Good news first: Many of the meows you hear indicate a positive feeling. This means, your cat gets happy and just has to express herself in her native tongue. However, sometimes, vocalizations can reveal the total opposite and require you to take care of her. Occasionally, excessive talking from a feline says that she's not OK and needs some human intervention. As with learning a new language, you should pay careful attention to the timing, intonation, and context of the articulation. Basically, trust your pet. If she's really in pain, you'll know from the noises she makes and should take her to the vet as soon as possible.

Read more
Loss of weight in cats can be a symptom of many things – Here’s what you need to know and when to call the vet
Common causes of weight loss in cats
Cat with empty bowl looking up

When it comes to being a pet parent, two of the most important tasks you'll take on are helping your fur baby maintain a healthy weight and feeding your feline companion nutrient-rich meals. Have you been wondering, "Why is my cat losing weight?" A variety of reasons, some benign and some life threatening, could be to blame. If you’ve noticed your cat is overeating, or even if your cat continues to eat normally but still manages to lose weight, do not delay — take them to the veterinarian right away.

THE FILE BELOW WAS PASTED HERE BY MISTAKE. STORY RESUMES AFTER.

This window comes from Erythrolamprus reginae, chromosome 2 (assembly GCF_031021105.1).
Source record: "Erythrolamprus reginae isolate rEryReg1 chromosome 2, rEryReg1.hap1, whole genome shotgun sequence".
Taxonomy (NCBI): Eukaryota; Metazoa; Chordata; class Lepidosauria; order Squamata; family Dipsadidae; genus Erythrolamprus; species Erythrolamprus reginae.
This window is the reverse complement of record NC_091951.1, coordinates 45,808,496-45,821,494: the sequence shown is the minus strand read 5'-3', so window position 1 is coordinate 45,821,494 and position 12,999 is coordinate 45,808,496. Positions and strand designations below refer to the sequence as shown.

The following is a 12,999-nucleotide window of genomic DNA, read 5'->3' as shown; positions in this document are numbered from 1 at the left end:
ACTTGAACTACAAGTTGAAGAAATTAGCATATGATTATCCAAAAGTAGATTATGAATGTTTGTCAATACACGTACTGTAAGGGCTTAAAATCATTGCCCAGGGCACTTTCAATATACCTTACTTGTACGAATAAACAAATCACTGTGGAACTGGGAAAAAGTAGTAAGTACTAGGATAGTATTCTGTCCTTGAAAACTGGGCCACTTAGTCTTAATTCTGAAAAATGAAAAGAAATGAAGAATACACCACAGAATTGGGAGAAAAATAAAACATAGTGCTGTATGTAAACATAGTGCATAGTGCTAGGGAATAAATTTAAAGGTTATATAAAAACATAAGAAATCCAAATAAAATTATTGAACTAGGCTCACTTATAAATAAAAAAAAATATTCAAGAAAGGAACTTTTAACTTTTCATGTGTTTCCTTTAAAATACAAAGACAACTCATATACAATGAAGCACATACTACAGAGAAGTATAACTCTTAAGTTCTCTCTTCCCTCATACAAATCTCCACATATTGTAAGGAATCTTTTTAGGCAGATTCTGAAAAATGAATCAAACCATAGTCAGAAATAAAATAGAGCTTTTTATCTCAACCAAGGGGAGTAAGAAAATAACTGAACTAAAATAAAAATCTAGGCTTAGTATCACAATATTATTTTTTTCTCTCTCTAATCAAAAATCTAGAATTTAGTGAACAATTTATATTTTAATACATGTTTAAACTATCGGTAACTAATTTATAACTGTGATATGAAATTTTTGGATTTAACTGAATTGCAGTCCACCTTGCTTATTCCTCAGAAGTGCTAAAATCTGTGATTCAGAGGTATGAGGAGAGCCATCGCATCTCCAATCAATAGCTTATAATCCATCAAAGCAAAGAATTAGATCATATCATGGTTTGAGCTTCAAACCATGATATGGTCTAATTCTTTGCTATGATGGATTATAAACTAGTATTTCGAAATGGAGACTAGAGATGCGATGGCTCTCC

Unplanned loss of weight in cats can be a symptom of several health complications that your veterinarian should check out immediately. You don't want to take a "wait and see" approach or assume your cat will suddenly start to put on weight again. Remember, prompt treatment is essential for your cat's well-being.

Read more
Wondering how to keep cat warm in cold weather – here are 9 effective ways to help your pet stay toasty
Try these tricks to keep your cat from being cold
A Maine Coon cat reaches his snow-covered paw toward the camera.

There are many reasons why your feline fur baby should remain exclusively indoors, but it's all the more important to keep your cat inside during the winter months. A blanket of snow may look stunning, but it makes it difficult for outdoor kitties to find their way home. The potential for accidents also increases due to decreased visibility and the presence of black ice.

Even if your cat stays indoors all the time, you'll still need to take extra steps to keep her warm during the cool weather. Some homes are naturally drafty, and with snow and ice accumulating on utility lines, the chance of power outages increases as well. Wondering how to keep cats warm in cold weather? Here are nine useful tips to get you started. 

Read more